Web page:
Rozner: Pebble U.S. Open lines up nicely for Dustin Johnson
As sure a bet as Brooks Koepka was to win the PGA Championship, that's how uncertain it is that a single man ought to be favored at the U.S. Open.
Not that there's a good case to be made against Koepka. You'd have to be a fool to try. He's got a chance to win his fifth major in nine starts.
But … let's add some perspective.
No one has won three straight U.S. Opens since 1905 and Koepka should be emotionally spent after being finishing second by a shot at the Masters and having to hang on for dear life as Dustin Johnson made his Bethpage charge.
That's the logical conclusion, though Koepka has been defying -- if not redefining -- golf logic the last two years.
This Pebble Beach -- the U.S. Open Pebble Beach -- is also not a bomber's paradise. It's not the AT&T. Hardly bomb and gouge, this is more like hack your way back to the short grass at your own peril if you find the knee-high rough.
Koepka also doesn't play the early-season California swing because he doesn't like Poa greens. At least, he says he doesn't. But, um, Bethpage had plenty of Poa annua.
In any case, Koepka played the week before the PGA in Dallas and absolutely pured everything. He was out for a stroll.
Last week in Canada did not feel the same. Koepka was searching and it's unclear if he found it.
One man who did find it in Ontario was Rory McIlroy and he's getting as much attention as Koepka from the punters, both currently at 8-1.
Yes, McIlroy lapped the field at Hamilton, but it's his first strong Sunday round while playing in the final pair in more than a year, and it wasn't exactly a major championship.
McIlroy has missed the cut at the last three U.S. Opens and hasn't won a major in his last 17 tries dating back to 2014.
If he really is back in form, he would be very dangerous if willing to leave the driver in the bag on a course where it's unnecessary most of the time, but Koepka ought to be offended that McIlroy shares the same number.
And an offended Koepka is a frightening Koepka.
At 9-1 is that Tiger Woods guy. All he's done this year is win the Masters, but because he didn't play for a month after -- due to illness, soreness and oldness -- he wasn't a factor at Bethpage, hardly a suitable course for him under the circumstances.
Pebble, on the other hand, well there was that time in 2000 when he shot 12-under in the U.S. Open and won by 15 shots.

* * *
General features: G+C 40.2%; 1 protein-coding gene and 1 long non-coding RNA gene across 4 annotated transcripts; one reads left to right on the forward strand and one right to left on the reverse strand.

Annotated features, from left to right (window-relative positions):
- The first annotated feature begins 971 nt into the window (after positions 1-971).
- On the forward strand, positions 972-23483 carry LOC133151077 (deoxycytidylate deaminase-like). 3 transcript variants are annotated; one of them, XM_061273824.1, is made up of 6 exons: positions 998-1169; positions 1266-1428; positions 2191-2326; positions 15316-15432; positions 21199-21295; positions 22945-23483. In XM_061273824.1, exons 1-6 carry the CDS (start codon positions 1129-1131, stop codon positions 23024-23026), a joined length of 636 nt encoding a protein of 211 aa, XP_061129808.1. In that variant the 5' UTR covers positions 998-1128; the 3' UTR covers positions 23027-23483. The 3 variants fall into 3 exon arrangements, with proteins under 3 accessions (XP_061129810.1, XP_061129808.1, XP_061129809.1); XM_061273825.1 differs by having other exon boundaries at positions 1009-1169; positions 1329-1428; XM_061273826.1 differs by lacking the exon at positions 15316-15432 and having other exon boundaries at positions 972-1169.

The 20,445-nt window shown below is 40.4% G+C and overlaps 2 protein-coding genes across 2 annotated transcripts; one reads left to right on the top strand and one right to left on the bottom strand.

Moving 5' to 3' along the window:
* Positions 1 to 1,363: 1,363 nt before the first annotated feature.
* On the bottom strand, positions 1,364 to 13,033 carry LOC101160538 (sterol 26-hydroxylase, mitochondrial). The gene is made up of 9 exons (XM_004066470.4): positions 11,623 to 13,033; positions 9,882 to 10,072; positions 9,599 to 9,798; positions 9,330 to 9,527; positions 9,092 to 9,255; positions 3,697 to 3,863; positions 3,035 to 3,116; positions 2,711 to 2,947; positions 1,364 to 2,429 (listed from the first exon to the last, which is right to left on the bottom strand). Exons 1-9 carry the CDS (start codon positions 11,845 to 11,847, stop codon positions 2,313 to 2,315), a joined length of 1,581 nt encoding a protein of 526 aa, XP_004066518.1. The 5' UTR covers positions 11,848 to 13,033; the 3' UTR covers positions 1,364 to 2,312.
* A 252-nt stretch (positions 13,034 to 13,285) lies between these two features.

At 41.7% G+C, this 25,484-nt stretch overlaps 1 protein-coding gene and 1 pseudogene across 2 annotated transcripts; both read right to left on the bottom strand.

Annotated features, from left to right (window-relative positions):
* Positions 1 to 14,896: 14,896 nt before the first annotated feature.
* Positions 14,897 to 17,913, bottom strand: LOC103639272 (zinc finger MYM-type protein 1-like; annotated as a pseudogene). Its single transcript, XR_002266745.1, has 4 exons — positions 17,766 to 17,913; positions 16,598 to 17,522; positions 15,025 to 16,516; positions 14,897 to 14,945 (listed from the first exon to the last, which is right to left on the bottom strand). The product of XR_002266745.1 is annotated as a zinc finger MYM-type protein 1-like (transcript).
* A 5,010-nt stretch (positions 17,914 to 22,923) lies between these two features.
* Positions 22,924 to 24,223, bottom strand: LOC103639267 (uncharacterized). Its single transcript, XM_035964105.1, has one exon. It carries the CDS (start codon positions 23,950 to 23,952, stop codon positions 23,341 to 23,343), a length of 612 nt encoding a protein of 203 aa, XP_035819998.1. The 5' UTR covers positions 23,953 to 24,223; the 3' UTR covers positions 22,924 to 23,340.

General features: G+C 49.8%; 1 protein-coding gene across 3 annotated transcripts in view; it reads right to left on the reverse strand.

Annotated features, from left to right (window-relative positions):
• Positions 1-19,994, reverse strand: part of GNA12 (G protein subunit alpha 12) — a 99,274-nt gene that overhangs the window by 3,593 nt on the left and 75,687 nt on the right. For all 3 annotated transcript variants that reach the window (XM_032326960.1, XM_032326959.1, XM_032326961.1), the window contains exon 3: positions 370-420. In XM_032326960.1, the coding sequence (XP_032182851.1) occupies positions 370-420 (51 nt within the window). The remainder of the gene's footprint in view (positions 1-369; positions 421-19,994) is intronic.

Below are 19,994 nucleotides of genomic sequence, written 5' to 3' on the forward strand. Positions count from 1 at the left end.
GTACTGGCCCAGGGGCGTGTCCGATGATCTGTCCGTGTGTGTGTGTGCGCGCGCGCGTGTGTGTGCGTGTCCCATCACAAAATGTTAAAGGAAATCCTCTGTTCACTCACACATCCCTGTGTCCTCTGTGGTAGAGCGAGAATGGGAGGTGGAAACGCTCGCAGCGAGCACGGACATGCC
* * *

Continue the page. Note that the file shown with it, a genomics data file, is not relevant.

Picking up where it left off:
Yeah, that time no other player was under par.
The Big Cat can hit irons and 3-metals off the tee all day and seeing as how he's the best iron player in history and this is a second-shot course, you should be taking him seriously.
Woods, who's won 14 times in California, looked very good at the Memorial two weeks ago and superb in his practice rounds the last few days. Not sure he has ever looked so relaxed heading into a major.
Not that Johnson is being ignored at 10-1, but he's got every right to be the favorite and there are more reasons to look at Johnson than anyone else this week.
He was second at the PGA, second at the Masters and in four of his last five U.S. Opens he has finished first, second, third and fourth.
Johnson might have won the 2010 U.S. Open at Pebble had he not given it away on two early holes on Sunday. That was four months after winning his second straight AT&T at Pebble Beach.
This looks like the perfect spot for Johnson.
That 2010 U.S. Open was captured by Graeme McDowell, who played with Johnson in the final group, featuring Walmart drives. As in, you could build a Walmart between their drives, a reminder that short hitters can win U.S. Opens.
McDowell is playing better this season than he has in years so he's probably worth a flier at 80-1, though his name hardly belongs on the list with previous Open winners at Pebble Beach like Jack Nicklaus (1972), Tom Watson (1982), Tom Kite (1992) and Woods (2000).
Jordan Spieth (16-1) beat Johnson at Chambers Bay on Poa and he has shown some signs of finding his game again the last six weeks, but he's still got a two-way miss off the tee and his irons haven't been the Spieth irons of a few years ago.
At least, not yet.
If you're looking for a number, Xander Schauffele and Patrick Cantlay both look like they're on the verge of breaking through and if you shop around you might find them at 25-1, but given the group of Hall of Famers playing well in front of them, it might not quite be their time yet.
If Adam Scott (33-1) could putt inside five feet you'd be all over him, but Webb Simpson (45-1) -- another anchor-ban refugee -- went from 177th on Tour in strokes-gained putting in 2016 to fifth last year, and he won a U.S. Open 100 miles from Pebble at Olympic Club in 2012.
Considering the difficulty of this track, and unlike the PGA when it was so obvious, it's crazy to pick a single name when there are probably 30 players with a serious chance to win.
Still, since you asked, it says here that you should fear the Big Cat if he's healthy and dialed in, but that your focus ought to be on Johnson.
He has more reasons than anyone to think it's time to win a second major.